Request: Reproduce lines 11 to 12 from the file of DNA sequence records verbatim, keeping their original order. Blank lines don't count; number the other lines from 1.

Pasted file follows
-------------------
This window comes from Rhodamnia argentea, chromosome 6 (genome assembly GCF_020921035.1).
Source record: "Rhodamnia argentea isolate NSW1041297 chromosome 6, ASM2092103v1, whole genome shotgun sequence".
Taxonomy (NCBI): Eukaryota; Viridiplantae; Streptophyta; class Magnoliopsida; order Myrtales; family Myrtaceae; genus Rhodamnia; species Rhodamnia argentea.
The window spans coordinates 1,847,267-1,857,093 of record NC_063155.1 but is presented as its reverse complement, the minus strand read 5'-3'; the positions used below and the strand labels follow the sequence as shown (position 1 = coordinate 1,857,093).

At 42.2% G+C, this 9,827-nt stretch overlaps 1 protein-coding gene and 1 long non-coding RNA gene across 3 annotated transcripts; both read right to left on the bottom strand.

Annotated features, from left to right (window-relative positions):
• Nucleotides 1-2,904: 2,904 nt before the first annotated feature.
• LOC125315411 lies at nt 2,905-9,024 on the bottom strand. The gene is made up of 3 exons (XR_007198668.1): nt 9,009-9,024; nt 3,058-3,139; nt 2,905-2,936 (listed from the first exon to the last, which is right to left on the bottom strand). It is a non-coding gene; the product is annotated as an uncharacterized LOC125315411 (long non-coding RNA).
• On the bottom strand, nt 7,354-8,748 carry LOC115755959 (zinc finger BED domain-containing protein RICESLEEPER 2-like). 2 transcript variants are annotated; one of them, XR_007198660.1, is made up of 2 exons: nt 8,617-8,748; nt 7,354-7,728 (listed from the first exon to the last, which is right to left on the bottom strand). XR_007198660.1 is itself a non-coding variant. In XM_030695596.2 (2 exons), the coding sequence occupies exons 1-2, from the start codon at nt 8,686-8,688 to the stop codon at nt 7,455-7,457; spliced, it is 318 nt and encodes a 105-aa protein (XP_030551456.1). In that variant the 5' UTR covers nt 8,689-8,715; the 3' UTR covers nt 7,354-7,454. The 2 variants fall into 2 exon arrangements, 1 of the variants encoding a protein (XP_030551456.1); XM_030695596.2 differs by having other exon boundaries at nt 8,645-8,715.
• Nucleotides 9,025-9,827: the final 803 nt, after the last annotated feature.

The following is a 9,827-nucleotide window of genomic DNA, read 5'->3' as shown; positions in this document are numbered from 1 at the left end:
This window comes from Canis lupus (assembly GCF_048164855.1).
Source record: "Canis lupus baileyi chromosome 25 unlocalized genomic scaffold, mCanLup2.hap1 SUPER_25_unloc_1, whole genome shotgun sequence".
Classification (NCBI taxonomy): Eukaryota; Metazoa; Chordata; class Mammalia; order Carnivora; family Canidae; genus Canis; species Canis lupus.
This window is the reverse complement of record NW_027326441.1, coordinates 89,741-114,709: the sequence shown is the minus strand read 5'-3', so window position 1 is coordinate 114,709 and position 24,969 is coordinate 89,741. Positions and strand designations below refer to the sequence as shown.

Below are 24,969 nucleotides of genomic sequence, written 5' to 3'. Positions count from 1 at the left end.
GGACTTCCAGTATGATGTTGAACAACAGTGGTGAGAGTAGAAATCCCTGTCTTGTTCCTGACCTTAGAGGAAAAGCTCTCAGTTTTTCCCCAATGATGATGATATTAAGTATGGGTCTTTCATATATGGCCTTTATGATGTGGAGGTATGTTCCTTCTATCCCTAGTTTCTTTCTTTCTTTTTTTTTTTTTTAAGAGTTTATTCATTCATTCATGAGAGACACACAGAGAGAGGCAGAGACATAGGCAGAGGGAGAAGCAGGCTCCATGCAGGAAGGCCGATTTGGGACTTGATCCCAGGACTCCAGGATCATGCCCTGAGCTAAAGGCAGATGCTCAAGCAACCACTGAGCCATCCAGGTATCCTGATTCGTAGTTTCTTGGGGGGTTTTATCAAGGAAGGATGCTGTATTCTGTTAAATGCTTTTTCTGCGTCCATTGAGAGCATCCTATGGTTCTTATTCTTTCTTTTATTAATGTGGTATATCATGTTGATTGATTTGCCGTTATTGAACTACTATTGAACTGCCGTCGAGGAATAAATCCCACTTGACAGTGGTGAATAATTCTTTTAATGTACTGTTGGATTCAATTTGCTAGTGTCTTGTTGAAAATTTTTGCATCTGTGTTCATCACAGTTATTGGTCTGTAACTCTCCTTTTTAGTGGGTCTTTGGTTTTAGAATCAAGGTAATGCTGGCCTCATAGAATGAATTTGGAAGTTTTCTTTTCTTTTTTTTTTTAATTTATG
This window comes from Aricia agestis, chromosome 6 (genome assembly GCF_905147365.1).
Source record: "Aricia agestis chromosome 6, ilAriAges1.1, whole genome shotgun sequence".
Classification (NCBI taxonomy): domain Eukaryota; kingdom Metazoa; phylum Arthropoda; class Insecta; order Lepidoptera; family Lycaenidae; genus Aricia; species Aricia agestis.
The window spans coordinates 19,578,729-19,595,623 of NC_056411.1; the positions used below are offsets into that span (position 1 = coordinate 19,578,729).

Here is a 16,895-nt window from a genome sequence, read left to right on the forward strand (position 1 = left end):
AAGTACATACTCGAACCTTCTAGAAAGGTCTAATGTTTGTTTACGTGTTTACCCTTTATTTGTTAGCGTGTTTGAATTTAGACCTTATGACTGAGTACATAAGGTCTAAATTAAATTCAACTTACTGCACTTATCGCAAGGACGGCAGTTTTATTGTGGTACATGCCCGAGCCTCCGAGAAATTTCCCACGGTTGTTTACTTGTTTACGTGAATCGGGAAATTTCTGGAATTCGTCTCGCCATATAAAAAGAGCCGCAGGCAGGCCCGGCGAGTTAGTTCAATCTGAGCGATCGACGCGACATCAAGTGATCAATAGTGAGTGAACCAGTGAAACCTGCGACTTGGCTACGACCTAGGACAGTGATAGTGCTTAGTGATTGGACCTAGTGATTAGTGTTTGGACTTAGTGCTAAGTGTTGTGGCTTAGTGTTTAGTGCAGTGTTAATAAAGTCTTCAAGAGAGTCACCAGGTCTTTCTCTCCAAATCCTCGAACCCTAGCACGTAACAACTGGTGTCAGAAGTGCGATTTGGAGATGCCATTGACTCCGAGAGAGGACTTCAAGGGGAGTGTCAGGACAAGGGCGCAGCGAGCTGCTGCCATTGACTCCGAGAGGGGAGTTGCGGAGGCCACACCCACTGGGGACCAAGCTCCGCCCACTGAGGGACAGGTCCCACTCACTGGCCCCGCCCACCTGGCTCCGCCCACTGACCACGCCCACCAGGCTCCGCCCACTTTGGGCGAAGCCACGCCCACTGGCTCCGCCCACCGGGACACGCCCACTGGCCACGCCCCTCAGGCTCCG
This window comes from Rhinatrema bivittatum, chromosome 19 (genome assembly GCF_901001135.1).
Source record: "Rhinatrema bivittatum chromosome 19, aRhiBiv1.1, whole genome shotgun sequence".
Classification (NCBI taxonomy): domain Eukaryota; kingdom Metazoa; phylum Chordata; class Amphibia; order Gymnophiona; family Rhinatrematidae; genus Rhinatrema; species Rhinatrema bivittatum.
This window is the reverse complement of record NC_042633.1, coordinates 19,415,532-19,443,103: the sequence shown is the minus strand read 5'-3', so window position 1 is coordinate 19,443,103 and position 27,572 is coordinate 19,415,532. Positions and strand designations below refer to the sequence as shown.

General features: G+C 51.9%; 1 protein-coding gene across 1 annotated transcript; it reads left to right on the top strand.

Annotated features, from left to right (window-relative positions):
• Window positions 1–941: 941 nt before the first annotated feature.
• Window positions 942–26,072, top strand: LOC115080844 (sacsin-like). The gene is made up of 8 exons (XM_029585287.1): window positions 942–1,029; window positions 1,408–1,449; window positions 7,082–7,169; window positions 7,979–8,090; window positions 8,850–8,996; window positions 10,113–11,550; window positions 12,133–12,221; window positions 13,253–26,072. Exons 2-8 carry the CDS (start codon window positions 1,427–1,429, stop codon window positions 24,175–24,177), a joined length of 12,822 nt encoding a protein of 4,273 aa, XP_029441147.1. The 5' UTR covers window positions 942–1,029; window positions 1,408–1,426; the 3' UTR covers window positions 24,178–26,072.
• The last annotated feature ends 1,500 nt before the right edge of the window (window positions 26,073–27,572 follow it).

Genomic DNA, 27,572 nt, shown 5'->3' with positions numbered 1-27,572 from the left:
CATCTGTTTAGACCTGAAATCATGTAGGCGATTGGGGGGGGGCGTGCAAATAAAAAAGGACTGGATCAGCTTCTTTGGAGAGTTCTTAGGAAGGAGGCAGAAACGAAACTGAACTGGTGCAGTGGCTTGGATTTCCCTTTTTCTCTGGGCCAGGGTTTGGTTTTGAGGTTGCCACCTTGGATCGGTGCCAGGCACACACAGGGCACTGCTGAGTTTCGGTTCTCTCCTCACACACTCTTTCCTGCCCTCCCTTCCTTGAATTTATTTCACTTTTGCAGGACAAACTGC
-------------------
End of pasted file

The following is a 9,827-nucleotide window of genomic DNA, read 5'->3' as shown; positions in this document are numbered from 1 at the left end:
This window comes from Canis lupus (assembly GCF_048164855.1).